STATE OF NEW JERSEY VS. BRIAN E. KILLION (13-03-0720, ATLANTIC COUNTY AND STATEWIDE) (RECORD IMPOUNDED)

S
                                      RECORD IMPOUNDED

                                NOT FOR PUBLICATION WITHOUT THE
                               APPROVAL OF THE APPELLATE DIVISION
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                                                        SUPERIOR COURT OF NEW JERSEY
                                                        APPELLATE DIVISION
                                                        DOCKET NO. A-5691-18

STATE OF NEW JERSEY,

          Plaintiff-Respondent,

v.

BRIAN E. KILLION,

     Defendant-Appellant.
_______________________

                   Submitted January 19, 2021 – Decided February 17, 2021

                   Before Judges Fasciale and Rothstadt.

                   On appeal from the Superior Court of New Jersey, Law
                   Division, Atlantic County, Indictment No. 13-03-0720.

                   Joseph E. Krakora, Public Defender, attorney for
                   appellant (Mark Zavotsky, Designated Counsel, on the
                   brief).

                   Gurbir S. Grewal, Attorney General, attorney for
                   respondent (William P. Cooper-Daub, Deputy Attorney
                   General, of counsel and on the brief; Sara M. Quigley,
                   Deputy Attorney General, of counsel and on the brief).

                   Appellant filed a pro se supplemental brief.
PER CURIAM

      Defendant Brian E. Killion appeals from the denial of his petition for post-

conviction relief (PCR) without an evidentiary hearing. For the reasons that

follow, we affirm.

      A jury convicted defendant of thirty-four counts of a thirty-nine-count

indictment that charged him with various degrees of sexual assault, endangering

the welfare of numerous children, and related offenses. On March 27, 2014, the

trial judge sentenced defendant to an aggregate eighty-five-year prison term,

subject to an eighty-five percent parole disqualifier under the No Early Release

Act (NERA), N.J.S.A. 2C:43-7.2.

      Defendant appealed, and in an unpublished opinion we affirmed in part

and reversed in part, dismissing two counts, reversing "the sentencing under

NERA on three counts, and remand[ing] for resentencing and a further hearing"

regarding two other counts. State v. Killion, No. A-5025-13 (App. Div. April

26, 2017) (slip op. at 2). Defendant filed a petition for certification, which the

New Jersey Supreme Court denied on October 10, 2017. State v. Killion, 

231 N.J. 220

(2017).

      After our remand and defendant's resentencing on October 26, 2017, to an

eighty-year aggregate term with forty-five years subject to NERA, defendant


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                                        2
appealed again but this time limited it to his sentence. An Excessive Sentence

Panel of this court affirmed. State v. Killion, No. A-2747-17 (App. Div. June

4, 2018).

      The facts underlying defendant's convictions are set forth in our opinion

on direct appeal and need not be repeated here. See Killion, slip op. at 2-11.

For our purposes, we only note that on direct appeal, appellate counsel raised

eight issues in his merits brief, four additional arguments in the reply brief, and

his submissions were supplemented by defendant's pro se brief that addressed

five additional issues. Among the issues raised by appellate counsel were an

argument that the trial judge did not adequately cure comments by the prosecutor

that "portrayed the defendant and his trial attorney as liars" and a challenge to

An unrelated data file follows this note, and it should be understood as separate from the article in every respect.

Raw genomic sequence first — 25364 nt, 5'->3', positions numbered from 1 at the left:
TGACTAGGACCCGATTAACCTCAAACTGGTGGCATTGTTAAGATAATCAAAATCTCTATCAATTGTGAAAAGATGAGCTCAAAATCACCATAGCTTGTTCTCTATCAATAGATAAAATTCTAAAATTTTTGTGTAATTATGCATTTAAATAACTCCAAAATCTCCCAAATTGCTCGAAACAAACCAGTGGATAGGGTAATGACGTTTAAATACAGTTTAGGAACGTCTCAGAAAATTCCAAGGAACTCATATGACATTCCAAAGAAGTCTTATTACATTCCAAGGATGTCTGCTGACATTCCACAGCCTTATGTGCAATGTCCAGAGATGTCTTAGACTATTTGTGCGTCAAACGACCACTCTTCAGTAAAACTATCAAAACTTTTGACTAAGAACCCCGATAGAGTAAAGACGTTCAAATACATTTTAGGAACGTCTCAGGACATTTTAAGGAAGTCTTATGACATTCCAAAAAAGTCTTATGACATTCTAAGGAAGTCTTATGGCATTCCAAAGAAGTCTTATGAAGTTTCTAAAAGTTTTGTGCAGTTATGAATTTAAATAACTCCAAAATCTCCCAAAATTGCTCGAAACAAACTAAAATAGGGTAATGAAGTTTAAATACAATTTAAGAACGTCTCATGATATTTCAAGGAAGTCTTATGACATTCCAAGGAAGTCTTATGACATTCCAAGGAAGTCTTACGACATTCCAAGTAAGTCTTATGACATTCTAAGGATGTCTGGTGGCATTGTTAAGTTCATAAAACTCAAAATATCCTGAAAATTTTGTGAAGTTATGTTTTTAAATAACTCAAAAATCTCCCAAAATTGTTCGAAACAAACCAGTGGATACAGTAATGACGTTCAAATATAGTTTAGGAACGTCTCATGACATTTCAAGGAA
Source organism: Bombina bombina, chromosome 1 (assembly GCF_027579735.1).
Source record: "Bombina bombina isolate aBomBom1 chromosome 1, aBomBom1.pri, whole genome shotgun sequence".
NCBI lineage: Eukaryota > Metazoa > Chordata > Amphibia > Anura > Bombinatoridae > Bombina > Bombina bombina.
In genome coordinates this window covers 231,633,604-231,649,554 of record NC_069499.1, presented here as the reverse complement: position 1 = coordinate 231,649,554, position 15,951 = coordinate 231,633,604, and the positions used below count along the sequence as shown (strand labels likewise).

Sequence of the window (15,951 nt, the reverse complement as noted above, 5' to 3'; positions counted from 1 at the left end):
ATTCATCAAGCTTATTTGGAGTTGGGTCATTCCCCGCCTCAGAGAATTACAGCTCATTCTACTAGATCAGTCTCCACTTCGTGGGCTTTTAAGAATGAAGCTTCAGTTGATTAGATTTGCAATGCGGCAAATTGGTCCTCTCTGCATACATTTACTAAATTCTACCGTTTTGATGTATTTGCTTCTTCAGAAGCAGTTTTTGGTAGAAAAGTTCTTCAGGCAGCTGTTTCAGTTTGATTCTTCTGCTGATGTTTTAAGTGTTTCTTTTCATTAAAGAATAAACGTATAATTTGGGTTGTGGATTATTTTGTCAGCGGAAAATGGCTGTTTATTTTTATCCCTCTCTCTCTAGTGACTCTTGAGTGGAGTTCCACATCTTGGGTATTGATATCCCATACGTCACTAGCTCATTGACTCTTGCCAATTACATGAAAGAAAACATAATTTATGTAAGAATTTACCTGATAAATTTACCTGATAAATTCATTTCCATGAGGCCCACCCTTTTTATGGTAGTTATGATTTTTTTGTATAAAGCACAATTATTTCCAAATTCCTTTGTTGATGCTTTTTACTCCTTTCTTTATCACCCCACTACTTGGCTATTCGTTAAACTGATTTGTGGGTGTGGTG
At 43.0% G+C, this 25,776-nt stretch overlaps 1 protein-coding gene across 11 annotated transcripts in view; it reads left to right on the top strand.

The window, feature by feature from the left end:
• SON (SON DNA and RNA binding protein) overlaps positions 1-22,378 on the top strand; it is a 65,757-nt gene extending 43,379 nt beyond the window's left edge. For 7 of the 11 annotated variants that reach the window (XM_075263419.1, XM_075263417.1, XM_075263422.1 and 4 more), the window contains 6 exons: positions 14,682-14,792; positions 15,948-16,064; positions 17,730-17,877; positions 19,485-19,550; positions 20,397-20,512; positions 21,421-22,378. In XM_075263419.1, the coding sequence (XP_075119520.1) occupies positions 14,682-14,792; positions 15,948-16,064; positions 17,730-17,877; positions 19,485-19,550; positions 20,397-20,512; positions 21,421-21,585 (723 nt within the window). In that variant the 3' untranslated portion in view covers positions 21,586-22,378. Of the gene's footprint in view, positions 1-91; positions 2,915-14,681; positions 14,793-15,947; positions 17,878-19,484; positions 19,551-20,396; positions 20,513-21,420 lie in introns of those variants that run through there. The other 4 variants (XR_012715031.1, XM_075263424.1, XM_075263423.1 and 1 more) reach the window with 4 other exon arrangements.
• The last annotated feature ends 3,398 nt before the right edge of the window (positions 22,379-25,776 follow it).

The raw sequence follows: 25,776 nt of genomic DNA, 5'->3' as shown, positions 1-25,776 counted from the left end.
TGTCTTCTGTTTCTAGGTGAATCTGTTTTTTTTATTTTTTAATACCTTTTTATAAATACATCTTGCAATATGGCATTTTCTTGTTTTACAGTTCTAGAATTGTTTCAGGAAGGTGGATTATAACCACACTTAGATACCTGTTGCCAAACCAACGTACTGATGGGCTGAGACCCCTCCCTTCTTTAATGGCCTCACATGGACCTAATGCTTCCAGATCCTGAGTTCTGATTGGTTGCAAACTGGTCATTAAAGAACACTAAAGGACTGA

the sufficiency of the evidence that supported defendant's conviction under the

indictment's fourth count. Among the issues raised by defendant in his appellate

pro se supplemental brief was a challenge to the jury charge that defendant

claimed was "erroneous," "not legally accurate," or "factually . . . supported by

the evidence."

      Defendant filed a PCR petition on August 1, 2018, in which he argued he

received ineffective assistance of counsel (IAC) at trial and on appeal. He also




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                                        3
raised arguments about his search and seizure rights being denied and the trial

judge's failure to "recuse himself."

      As to appellate counsel, he contended that his attorney failed to raise

issues about comments made by the prosecutor during closings about defendant

not testifying and about "Brady and discovery violations." He also argued that

appellate counsel "did not adequately communicate with" defendant, failed to

spend any time with him or accept his telephone calls, or "address any of

[d]efendant's concerns" or even "learn [d]efendant's name." In addition, he

stated that appellate counsel failed to pursue defendant's request to adjourn a

June 4, 2018 "hearing" so that he could discuss "strategy" with counsel. As to

trial counsel, while defendant raised numerous issues, they were unrelated to his

claims against appellate counsel or those he raises before us on appeal from the

denial of PCR.

      In an amended petition and brief filed on defendant's behalf, defendant

added that his appellate counsel "failed to argue that the trial judge erred by

denying [defendant's] motion for a mistrial following the prosecutor's closing

argument" based upon "the prosecutor wholly undermin[ing] the presumption of

innocence and the right to post-arrest silence." For that reason and those stated




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                                       4
by defendant in his earlier submission, PCR counsel argued that defendant was

entitled to a new trial.

      Judge Benjamin Podolnick entered an order filed on June 18, 2019,

denying defendant's petition without an evidentiary hearing.      The judge

explained his reasons in a comprehensive eighteen-page letter opinion that

accompanied his order. This appeal followed

      On appeal, defendant raises the following arguments:

             POINT I

             DEFENDANT      RECEIVED     INEFFECTIVE
             ASSISTANCE OF APPELLATE COUNSEL WHEN